When does a federal agency have "inherent authority"? Not in this case, according to the D.C. Circuit Court in Ivy Sports Medicine v. Burwell.
ReGen Biologics made a device called a Collagen Scaffold for use in knee surgery. ReGen began the process of obtaining FDA approval for the device in 2004. In 2006, several members of Congress from New Jersey, where ReGen is based, expressed concern about the review process. In 2008, the FDA ultimately classified the Collagen Scaffold as a Class II device, which requires less regulation.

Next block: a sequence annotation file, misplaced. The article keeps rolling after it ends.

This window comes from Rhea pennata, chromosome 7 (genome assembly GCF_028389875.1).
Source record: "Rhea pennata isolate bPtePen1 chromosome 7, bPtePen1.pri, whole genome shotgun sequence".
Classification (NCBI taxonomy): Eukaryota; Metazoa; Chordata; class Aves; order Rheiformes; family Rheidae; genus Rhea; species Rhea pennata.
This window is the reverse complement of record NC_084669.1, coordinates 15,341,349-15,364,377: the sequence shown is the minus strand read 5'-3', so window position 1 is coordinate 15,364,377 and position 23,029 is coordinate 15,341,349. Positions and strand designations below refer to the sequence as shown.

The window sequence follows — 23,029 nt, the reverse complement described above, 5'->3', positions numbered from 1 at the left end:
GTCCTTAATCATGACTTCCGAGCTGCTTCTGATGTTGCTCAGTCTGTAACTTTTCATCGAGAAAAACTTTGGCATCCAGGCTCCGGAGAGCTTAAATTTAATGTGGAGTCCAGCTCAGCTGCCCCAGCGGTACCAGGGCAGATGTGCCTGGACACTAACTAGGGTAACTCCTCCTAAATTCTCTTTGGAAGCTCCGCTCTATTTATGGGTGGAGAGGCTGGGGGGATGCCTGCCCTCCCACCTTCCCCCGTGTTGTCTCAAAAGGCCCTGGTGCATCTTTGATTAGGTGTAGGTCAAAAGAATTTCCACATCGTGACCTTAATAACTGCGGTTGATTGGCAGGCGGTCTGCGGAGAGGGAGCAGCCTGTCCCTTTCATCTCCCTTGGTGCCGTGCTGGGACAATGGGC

But months after getting the approval, a Wall Street Journal article alleged "political pressure" in the Collagen Scaffold approval process. Members of Congress expressed umbrage (no doubt in the most public ways possible) and the FDA investigated, finding that ReGen was a little too close to FDA officials, who didn't follow standard procedures when approving the Collagen Scaffold. The FDA summarily reclassified the device as a Class III device, which had the practical effect of making it unmarketable unless ReGen applied all over again.